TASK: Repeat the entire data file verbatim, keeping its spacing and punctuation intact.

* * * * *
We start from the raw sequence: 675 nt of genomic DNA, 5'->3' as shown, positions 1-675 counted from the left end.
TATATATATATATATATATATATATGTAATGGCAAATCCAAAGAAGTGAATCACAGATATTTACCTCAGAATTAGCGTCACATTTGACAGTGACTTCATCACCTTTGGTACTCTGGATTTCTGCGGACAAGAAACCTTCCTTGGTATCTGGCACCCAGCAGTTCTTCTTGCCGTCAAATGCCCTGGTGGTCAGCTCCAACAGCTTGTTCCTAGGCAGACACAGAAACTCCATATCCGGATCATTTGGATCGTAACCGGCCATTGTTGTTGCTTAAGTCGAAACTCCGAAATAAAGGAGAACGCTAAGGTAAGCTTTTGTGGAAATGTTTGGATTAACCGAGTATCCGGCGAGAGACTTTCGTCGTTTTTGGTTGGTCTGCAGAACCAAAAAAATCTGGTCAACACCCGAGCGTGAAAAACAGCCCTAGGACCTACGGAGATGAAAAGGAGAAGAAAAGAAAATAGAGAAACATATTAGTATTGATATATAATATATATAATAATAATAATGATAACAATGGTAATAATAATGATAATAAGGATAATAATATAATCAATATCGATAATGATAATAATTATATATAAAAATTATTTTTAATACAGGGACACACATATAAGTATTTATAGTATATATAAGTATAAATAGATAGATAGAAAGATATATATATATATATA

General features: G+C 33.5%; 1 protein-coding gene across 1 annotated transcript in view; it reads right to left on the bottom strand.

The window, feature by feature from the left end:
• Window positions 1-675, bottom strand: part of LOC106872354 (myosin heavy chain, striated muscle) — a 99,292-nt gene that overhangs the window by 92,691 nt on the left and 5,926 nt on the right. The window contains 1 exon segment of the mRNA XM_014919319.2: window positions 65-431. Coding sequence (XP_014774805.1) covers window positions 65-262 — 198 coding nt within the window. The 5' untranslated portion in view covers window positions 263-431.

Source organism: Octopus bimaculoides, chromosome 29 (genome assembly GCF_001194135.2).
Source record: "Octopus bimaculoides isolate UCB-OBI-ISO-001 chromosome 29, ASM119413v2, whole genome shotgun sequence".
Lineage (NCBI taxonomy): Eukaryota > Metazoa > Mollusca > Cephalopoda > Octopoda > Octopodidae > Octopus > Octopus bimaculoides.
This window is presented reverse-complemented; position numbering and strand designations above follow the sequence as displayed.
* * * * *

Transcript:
We start from the raw sequence: 675 nt of genomic DNA, 5'->3' as shown, positions 1-675 counted from the left end.
TATATATATATATATATATATATATGTAATGGCAAATCCAAAGAAGTGAATCACAGATATTTACCTCAGAATTAGCGTCACATTTGACAGTGACTTCATCACCTTTGGTACTCTGGATTTCTGCGGACAAGAAACCTTCCTTGGTATCTGGCACCCAGCAGTTCTTCTTGCCGTCAAATGCCCTGGTGGTCAGCTCCAACAGCTTGTTCCTAGGCAGACACAGAAACTCCATATCCGGATCATTTGGATCGTAACCGGCCATTGTTGTTGCTTAAGTCGAAACTCCGAAATAAAGGAGAACGCTAAGGTAAGCTTTTGTGGAAATGTTTGGATTAACCGAGTATCCGGCGAGAGACTTTCGTCGTTTTTGGTTGGTCTGCAGAACCAAAAAAATCTGGTCAACACCCGAGCGTGAAAAACAGCCCTAGGACCTACGGAGATGAAAAGGAGAAGAAAAGAAAATAGAGAAACATATTAGTATTGATATATAATATATATAATAATAATAATGATAACAATGGTAATAATAATGATAATAAGGATAATAATATAATCAATATCGATAATGATAATAATTATATATAAAAATTATTTTTAATACAGGGACACACATATAAGTATTTATAGTATATATAAGTATAAATAGATAGATAGAAAGATATATATATATATATA

General features: G+C 33.5%; 1 protein-coding gene across 1 annotated transcript in view; it reads right to left on the bottom strand.

The window, feature by feature from the left end:
• Window positions 1-675, bottom strand: part of LOC106872354 (myosin heavy chain, striated muscle) — a 99,292-nt gene that overhangs the window by 92,691 nt on the left and 5,926 nt on the right. The window contains 1 exon segment of the mRNA XM_014919319.2: window positions 65-431. Coding sequence (XP_014774805.1) covers window positions 65-262 — 198 coding nt within the window. The 5' untranslated portion in view covers window positions 263-431.

Source organism: Octopus bimaculoides, chromosome 29 (genome assembly GCF_001194135.2).
Source record: "Octopus bimaculoides isolate UCB-OBI-ISO-001 chromosome 29, ASM119413v2, whole genome shotgun sequence".
Lineage (NCBI taxonomy): Eukaryota > Metazoa > Mollusca > Cephalopoda > Octopoda > Octopodidae > Octopus > Octopus bimaculoides.
This window is presented reverse-complemented; position numbering and strand designations above follow the sequence as displayed.